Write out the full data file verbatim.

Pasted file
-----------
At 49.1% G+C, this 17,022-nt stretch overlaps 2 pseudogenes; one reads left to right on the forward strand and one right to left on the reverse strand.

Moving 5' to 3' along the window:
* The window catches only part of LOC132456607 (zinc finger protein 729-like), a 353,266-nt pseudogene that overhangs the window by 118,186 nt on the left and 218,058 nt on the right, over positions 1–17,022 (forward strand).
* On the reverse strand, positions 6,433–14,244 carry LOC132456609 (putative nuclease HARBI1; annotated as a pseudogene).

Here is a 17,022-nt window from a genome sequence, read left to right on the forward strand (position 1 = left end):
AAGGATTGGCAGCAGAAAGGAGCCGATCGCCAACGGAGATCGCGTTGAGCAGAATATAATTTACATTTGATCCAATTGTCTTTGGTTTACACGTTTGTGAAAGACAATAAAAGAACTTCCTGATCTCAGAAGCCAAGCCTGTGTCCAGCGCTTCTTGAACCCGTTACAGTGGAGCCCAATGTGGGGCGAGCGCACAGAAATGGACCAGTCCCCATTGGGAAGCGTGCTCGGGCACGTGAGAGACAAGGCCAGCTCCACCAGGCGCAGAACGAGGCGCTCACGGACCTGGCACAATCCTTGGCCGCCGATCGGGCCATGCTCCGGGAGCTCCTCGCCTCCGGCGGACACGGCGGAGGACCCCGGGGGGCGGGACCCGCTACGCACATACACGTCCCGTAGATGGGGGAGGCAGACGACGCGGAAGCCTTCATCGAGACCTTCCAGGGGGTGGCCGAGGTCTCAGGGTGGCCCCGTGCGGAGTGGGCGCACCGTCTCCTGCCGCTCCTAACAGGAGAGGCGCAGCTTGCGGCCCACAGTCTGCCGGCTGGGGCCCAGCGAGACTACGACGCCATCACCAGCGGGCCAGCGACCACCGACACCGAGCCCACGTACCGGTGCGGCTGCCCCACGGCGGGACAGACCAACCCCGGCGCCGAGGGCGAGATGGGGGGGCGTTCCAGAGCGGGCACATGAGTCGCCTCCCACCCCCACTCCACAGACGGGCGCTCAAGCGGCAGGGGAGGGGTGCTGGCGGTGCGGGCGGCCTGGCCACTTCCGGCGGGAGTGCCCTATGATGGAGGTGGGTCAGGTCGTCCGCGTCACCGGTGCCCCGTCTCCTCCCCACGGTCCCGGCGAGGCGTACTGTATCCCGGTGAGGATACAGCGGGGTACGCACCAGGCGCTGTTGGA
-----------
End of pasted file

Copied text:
At 49.1% G+C, this 17,022-nt stretch overlaps 2 pseudogenes; one reads left to right on the forward strand and one right to left on the reverse strand.

Moving 5' to 3' along the window:
* The window catches only part of LOC132456607 (zinc finger protein 729-like), a 353,266-nt pseudogene that overhangs the window by 118,186 nt on the left and 218,058 nt on the right, over positions 1–17,022 (forward strand).
* On the reverse strand, positions 6,433–14,244 carry LOC132456609 (putative nuclease HARBI1; annotated as a pseudogene).

Here is a 17,022-nt window from a genome sequence, read left to right on the forward strand (position 1 = left end):
AAGGATTGGCAGCAGAAAGGAGCCGATCGCCAACGGAGATCGCGTTGAGCAGAATATAATTTACATTTGATCCAATTGTCTTTGGTTTACACGTTTGTGAAAGACAATAAAAGAACTTCCTGATCTCAGAAGCCAAGCCTGTGTCCAGCGCTTCTTGAACCCGTTACAGTGGAGCCCAATGTGGGGCGAGCGCACAGAAATGGACCAGTCCCCATTGGGAAGCGTGCTCGGGCACGTGAGAGACAAGGCCAGCTCCACCAGGCGCAGAACGAGGCGCTCACGGACCTGGCACAATCCTTGGCCGCCGATCGGGCCATGCTCCGGGAGCTCCTCGCCTCCGGCGGACACGGCGGAGGACCCCGGGGGGCGGGACCCGCTACGCACATACACGTCCCGTAGATGGGGGAGGCAGACGACGCGGAAGCCTTCATCGAGACCTTCCAGGGGGTGGCCGAGGTCTCAGGGTGGCCCCGTGCGGAGTGGGCGCACCGTCTCCTGCCGCTCCTAACAGGAGAGGCGCAGCTTGCGGCCCACAGTCTGCCGGCTGGGGCCCAGCGAGACTACGACGCCATCACCAGCGGGCCAGCGACCACCGACACCGAGCCCACGTACCGGTGCGGCTGCCCCACGGCGGGACAGACCAACCCCGGCGCCGAGGGCGAGATGGGGGGGCGTTCCAGAGCGGGCACATGAGTCGCCTCCCACCCCCACTCCACAGACGGGCGCTCAAGCGGCAGGGGAGGGGTGCTGGCGGTGCGGGCGGCCTGGCCACTTCCGGCGGGAGTGCCCTATGATGGAGGTGGGTCAGGTCGTCCGCGTCACCGGTGCCCCGTCTCCTCCCCACGGTCCCGGCGAGGCGTACTGTATCCCGGTGAGGATACAGCGGGGTACGCACCAGGCGCTGTTGGA